If you’re in the job market as of late and have been in touch with any recruiters, it’s likely you’ve heard the phrase “contract to hire” brought up at some point. This isn’t a new term in the world, but it’s something you should be keenly aware of, especially if you’re in the technology field, where contract to hire can be the norm when dealing with many companies.
Maybe this is something that you’re not too familiar with, but if that’s the case, we’ve leveraged a great article that describes exactly what a contract to hire position is.
What is a contract to hire position?
A contract to hire position is a term used in the staffing world to describe a position where you are placed at a company, initially as a contractor making an hourly rate. Following a specified time period, typically three, six or twelve months, your employment is evaluated and you are then made a permanent full-time employee. Once a full-time employee, you no longer have any ties or connections to the recruiter company that placed you.
With a contract-to-hire position, you are placed with the INTENTION of going from a contract employee to a permanent employee, although neither the recruiting agency, potential full-time employer or yourself are under any contractual obligation to make sure you convert to permanent employee status.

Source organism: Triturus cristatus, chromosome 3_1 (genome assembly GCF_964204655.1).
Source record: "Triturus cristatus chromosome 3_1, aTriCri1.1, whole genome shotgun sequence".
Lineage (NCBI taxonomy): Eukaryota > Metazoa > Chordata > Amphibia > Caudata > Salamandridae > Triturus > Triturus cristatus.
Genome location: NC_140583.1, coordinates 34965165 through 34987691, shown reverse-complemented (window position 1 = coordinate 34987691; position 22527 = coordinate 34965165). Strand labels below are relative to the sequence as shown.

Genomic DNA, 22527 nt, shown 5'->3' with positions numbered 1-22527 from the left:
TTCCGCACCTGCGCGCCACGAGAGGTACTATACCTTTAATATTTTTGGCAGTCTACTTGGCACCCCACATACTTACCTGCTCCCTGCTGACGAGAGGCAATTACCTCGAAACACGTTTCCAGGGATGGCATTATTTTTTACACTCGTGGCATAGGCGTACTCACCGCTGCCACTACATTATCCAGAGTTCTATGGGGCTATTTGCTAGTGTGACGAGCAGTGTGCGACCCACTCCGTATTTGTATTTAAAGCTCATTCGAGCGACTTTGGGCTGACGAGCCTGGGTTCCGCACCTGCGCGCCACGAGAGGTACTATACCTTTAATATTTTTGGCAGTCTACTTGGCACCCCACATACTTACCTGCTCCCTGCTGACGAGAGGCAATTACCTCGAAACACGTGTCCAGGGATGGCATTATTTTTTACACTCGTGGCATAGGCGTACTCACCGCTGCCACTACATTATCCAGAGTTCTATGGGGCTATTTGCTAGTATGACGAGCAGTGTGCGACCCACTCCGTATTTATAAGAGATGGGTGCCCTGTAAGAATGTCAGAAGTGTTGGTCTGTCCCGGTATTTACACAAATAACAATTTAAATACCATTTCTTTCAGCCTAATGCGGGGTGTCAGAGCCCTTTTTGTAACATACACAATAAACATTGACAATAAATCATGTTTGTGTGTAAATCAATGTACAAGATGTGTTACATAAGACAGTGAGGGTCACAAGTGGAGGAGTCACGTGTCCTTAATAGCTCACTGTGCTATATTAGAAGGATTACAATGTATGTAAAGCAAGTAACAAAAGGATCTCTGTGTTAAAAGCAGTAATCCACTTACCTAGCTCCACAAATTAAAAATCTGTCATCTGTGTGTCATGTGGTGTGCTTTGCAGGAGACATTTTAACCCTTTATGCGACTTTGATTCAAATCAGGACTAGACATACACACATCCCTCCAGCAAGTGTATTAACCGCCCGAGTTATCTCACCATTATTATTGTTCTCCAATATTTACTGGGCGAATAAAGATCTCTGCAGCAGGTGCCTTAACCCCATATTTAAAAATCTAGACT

The key word here in this discussions is that there is no guarantee that you will ever convert as a permanent employee for the company in which you sign a contract to hire agreement with, which can be bad especially if you have to support a family and want stability in your career. To that effect, it’s highly important that you are aware of how to approach this scenario so that you can cover yourself effectively if things go south in the career search.
Make sure when you’re speaking to someone about a contract to hire role, that you are determining if they’ve ever placed someone with that company before, if they’ve ever converted permanently and if it’s a great company to work for. You don’t want to end up in a bad situation because the company isn’t a good one, that can certainly hurt you in the long run.
In addition to determing if a contract to hire position might add value to your career and where you’re looking to go, I’d suggest checking out LinkedIn to see if anyone has ever left the company or been labeled a contractor in their job description and do a little examination on your end to determine if this is a place that you can really stay at in the long run!
Do you need more information about what contract to hire jobs really are? Check out this video below from Rob, that details exactly what the type of role entails and how you can prepare yourself for the potential outcomes! Be smart and intelligent as to how you approach these type of roles, as Rob specifically discusses below, because if you’re not, a contract to hire position can potentially hurt you in the long-run within your career!